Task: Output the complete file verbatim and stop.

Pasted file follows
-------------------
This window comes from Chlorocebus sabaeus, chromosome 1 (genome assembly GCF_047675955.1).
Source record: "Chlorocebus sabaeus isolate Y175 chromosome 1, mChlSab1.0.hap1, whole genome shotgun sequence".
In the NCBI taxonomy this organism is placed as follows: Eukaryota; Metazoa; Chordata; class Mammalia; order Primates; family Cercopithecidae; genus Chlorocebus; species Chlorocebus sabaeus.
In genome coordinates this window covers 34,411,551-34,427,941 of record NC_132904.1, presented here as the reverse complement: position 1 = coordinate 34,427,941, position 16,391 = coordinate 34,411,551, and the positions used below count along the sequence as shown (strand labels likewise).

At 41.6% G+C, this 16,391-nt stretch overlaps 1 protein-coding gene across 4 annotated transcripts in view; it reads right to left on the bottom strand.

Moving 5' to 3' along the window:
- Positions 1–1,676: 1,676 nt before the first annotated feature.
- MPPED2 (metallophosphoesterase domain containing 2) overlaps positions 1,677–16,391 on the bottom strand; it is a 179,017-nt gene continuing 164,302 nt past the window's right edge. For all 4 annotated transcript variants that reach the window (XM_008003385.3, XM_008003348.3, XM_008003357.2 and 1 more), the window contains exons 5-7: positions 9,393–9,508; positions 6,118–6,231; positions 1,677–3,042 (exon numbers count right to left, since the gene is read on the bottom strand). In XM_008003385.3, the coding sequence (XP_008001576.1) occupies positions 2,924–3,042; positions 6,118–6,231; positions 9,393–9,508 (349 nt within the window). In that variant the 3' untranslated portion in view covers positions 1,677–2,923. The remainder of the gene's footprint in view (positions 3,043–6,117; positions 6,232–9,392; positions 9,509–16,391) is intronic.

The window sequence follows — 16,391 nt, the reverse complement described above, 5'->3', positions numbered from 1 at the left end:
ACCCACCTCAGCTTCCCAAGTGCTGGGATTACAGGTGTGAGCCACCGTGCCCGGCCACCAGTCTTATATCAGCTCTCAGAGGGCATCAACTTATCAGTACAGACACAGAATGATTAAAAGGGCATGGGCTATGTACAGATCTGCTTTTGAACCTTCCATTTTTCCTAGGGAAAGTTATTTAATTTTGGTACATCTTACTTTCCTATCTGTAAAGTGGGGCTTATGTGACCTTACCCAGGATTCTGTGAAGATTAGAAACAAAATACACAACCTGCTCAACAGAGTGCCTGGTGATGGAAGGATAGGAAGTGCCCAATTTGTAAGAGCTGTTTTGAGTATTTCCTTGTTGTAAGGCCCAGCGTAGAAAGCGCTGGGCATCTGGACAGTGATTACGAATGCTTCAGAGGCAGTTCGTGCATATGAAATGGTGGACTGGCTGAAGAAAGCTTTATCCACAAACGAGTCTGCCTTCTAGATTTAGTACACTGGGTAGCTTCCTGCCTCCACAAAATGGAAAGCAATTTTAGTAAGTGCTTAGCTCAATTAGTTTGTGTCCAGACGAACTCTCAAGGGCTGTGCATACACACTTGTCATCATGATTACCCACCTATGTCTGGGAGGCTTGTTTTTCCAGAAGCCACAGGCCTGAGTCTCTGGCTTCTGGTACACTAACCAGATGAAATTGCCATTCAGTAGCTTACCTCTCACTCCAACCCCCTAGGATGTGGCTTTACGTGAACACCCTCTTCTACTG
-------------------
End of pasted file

This window comes from Chlorocebus sabaeus, chromosome 1 (genome assembly GCF_047675955.1).
Source record: "Chlorocebus sabaeus isolate Y175 chromosome 1, mChlSab1.0.hap1, whole genome shotgun sequence".
In the NCBI taxonomy this organism is placed as follows: Eukaryota; Metazoa; Chordata; class Mammalia; order Primates; family Cercopithecidae; genus Chlorocebus; species Chlorocebus sabaeus.
In genome coordinates this window covers 34,411,551-34,427,941 of record NC_132904.1, presented here as the reverse complement: position 1 = coordinate 34,427,941, position 16,391 = coordinate 34,411,551, and the positions used below count along the sequence as shown (strand labels likewise).

At 41.6% G+C, this 16,391-nt stretch overlaps 1 protein-coding gene across 4 annotated transcripts in view; it reads right to left on the bottom strand.

Moving 5' to 3' along the window:
- Positions 1–1,676: 1,676 nt before the first annotated feature.
- MPPED2 (metallophosphoesterase domain containing 2) overlaps positions 1,677–16,391 on the bottom strand; it is a 179,017-nt gene continuing 164,302 nt past the window's right edge. For all 4 annotated transcript variants that reach the window (XM_008003385.3, XM_008003348.3, XM_008003357.2 and 1 more), the window contains exons 5-7: positions 9,393–9,508; positions 6,118–6,231; positions 1,677–3,042 (exon numbers count right to left, since the gene is read on the bottom strand). In XM_008003385.3, the coding sequence (XP_008001576.1) occupies positions 2,924–3,042; positions 6,118–6,231; positions 9,393–9,508 (349 nt within the window). In that variant the 3' untranslated portion in view covers positions 1,677–2,923. The remainder of the gene's footprint in view (positions 3,043–6,117; positions 6,232–9,392; positions 9,509–16,391) is intronic.

The window sequence follows — 16,391 nt, the reverse complement described above, 5'->3', positions numbered from 1 at the left end:
ACCCACCTCAGCTTCCCAAGTGCTGGGATTACAGGTGTGAGCCACCGTGCCCGGCCACCAGTCTTATATCAGCTCTCAGAGGGCATCAACTTATCAGTACAGACACAGAATGATTAAAAGGGCATGGGCTATGTACAGATCTGCTTTTGAACCTTCCATTTTTCCTAGGGAAAGTTATTTAATTTTGGTACATCTTACTTTCCTATCTGTAAAGTGGGGCTTATGTGACCTTACCCAGGATTCTGTGAAGATTAGAAACAAAATACACAACCTGCTCAACAGAGTGCCTGGTGATGGAAGGATAGGAAGTGCCCAATTTGTAAGAGCTGTTTTGAGTATTTCCTTGTTGTAAGGCCCAGCGTAGAAAGCGCTGGGCATCTGGACAGTGATTACGAATGCTTCAGAGGCAGTTCGTGCATATGAAATGGTGGACTGGCTGAAGAAAGCTTTATCCACAAACGAGTCTGCCTTCTAGATTTAGTACACTGGGTAGCTTCCTGCCTCCACAAAATGGAAAGCAATTTTAGTAAGTGCTTAGCTCAATTAGTTTGTGTCCAGACGAACTCTCAAGGGCTGTGCATACACACTTGTCATCATGATTACCCACCTATGTCTGGGAGGCTTGTTTTTCCAGAAGCCACAGGCCTGAGTCTCTGGCTTCTGGTACACTAACCAGATGAAATTGCCATTCAGTAGCTTACCTCTCACTCCAACCCCCTAGGATGTGGCTTTACGTGAACACCCTCTTCTACTG